Apple said to buy smart calendar app

The move hints at the world after Siri

October 4, 2013 4:30PM (UTC)
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Customers wait in line to buy the latest versions of the iPhone during the opening day of sales of the iPhone 5s and iPhone 5C at the Apple store in Glendale, Calif., Sept. 20, 2013. (AP/Damian Dovarganes)

Though Apple hasn't yet gone beyond its classic "Apple buys smaller technology companies from time to time" non–commital reply to CNet, the big rumor at the moment is that Apple has indeed bought the company behind Cue, a super–smart personal assistant/intelligent calendar app. Cue has shut its existing service down, and TechCrunch has heard the transaction was about $40 million. So, the scuttlebutt does seem to be true.

Everyone suggests that what Apple has in mind is boosting the powers of Siri, its current voice–controlled personal assistant app. There's some logic here because Apple has been building Siri's team, and in iOS 7 it has gently expanded Siri's powers. Making Siri more clever, and making it reach further into the way the iPhone works would seem to be a great idea and would help set the phone apart from its rivals.


But you know what? That's probably not what's happening here, and Apple's future plans for the iPhone don't necessarily revolve around Siri or whatever it has immediately planned for Cue. Siri, as she stands, is becoming ever more useful from a consumer point of view, but as an app "add on" to the iPhone or iPad, she's not necessarily going to be the first point of contact you have with your device for all purposes. Cue is darn smart, partly combining all your various calendar and scheduling apps into one, and partly being an attempt to automatically schedule your day and alert you to upcoming events. But by itself, there's a limit to where this tech is useful in your iPhone experience.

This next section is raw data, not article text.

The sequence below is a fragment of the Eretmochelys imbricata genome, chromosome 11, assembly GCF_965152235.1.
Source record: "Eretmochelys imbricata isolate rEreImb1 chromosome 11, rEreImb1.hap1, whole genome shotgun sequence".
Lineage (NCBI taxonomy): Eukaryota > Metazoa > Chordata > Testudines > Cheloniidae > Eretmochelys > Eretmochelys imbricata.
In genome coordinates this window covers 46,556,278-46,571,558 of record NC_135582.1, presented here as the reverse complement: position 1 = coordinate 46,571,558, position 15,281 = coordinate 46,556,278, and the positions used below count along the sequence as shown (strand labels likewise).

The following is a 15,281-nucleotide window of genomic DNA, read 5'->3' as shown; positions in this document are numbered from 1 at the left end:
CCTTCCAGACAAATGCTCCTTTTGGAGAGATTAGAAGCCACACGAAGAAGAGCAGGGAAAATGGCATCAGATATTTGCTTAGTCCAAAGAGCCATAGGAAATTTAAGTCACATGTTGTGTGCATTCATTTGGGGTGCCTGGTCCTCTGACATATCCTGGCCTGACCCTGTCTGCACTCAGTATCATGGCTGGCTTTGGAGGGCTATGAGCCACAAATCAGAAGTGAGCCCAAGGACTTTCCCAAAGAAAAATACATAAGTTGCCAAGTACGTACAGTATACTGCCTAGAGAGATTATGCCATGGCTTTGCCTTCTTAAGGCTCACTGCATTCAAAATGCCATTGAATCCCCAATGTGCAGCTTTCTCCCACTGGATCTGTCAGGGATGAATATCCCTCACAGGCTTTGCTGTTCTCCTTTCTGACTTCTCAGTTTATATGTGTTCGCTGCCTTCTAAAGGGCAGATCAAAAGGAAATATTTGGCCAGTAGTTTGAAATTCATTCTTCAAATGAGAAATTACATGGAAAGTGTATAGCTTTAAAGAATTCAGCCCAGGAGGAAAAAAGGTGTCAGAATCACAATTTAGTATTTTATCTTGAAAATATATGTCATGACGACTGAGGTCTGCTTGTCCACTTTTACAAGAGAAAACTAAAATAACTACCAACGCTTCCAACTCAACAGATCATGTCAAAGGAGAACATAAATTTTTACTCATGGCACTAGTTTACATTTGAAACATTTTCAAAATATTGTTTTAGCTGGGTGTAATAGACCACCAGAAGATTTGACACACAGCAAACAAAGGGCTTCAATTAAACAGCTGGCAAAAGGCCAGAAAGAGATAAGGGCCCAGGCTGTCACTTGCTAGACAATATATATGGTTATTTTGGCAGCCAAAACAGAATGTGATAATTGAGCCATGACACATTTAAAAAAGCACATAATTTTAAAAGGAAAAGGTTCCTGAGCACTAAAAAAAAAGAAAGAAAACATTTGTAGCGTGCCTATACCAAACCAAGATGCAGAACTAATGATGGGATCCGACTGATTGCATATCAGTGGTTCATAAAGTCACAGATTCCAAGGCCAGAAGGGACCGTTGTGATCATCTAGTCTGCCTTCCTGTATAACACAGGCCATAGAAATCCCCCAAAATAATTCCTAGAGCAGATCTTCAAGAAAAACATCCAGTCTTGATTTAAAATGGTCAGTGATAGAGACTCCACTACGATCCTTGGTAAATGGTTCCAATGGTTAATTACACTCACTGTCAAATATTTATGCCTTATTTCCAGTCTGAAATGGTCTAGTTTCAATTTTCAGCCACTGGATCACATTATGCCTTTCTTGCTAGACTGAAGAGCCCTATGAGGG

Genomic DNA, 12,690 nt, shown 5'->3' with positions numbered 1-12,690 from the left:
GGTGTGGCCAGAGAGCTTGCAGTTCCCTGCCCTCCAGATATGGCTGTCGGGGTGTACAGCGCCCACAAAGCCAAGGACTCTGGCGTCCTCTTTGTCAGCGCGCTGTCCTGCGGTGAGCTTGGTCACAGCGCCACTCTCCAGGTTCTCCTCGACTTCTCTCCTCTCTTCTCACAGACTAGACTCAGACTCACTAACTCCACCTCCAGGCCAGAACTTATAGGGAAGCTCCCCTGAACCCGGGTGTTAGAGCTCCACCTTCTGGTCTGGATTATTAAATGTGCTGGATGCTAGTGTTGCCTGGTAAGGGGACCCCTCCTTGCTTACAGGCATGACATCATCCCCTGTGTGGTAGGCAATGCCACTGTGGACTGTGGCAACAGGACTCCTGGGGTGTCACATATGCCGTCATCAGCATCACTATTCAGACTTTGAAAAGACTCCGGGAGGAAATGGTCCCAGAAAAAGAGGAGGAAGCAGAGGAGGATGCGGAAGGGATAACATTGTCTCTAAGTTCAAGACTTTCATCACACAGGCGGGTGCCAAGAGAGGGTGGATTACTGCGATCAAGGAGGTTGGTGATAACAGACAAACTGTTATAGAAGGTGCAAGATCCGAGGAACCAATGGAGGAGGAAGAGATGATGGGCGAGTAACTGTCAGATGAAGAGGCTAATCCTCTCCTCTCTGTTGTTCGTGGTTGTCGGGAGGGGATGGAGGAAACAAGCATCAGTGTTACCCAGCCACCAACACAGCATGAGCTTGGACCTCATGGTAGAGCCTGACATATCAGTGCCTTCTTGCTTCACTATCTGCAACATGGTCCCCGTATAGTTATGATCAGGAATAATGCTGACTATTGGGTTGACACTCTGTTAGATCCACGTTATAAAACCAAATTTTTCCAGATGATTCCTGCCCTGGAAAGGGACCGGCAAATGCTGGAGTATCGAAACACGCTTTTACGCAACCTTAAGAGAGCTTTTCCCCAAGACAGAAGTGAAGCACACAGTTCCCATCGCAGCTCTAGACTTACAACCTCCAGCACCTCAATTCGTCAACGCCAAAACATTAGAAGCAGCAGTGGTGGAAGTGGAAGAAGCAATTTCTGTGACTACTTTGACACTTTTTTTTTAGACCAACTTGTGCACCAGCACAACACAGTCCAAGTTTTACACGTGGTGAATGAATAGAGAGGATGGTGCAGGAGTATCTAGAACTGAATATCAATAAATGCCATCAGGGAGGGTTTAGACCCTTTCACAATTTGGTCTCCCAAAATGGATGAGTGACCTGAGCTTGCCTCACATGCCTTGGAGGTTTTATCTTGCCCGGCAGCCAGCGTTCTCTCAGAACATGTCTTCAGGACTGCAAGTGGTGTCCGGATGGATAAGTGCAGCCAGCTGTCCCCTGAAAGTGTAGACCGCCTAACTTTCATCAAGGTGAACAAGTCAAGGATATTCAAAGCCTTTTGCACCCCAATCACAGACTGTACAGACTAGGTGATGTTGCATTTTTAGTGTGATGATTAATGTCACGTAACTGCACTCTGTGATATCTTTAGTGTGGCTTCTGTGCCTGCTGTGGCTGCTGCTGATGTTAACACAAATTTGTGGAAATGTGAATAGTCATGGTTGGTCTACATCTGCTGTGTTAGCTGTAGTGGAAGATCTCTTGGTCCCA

Which makes us think Apple has longer–term plans for Siri's tech, Cue's algorithms and whatever other apps and hardware startups it buys in the near future––particularly if the rumors are true, and it's also aligning its future Mac OS with the developments of iOS 8. What Apple may do is wind intelligent question–and–answer natural language systems through iOS on a deeper level, and build in more automatic "before you knew you needed it" technology, dissolving the idea of Siri as an extra to the OS. Why do we know this? Because Apple has already dreamed this solution up a long time ago. Never forget the "Knowledge Navigator":




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Apple Computers Devices Gadgets Siri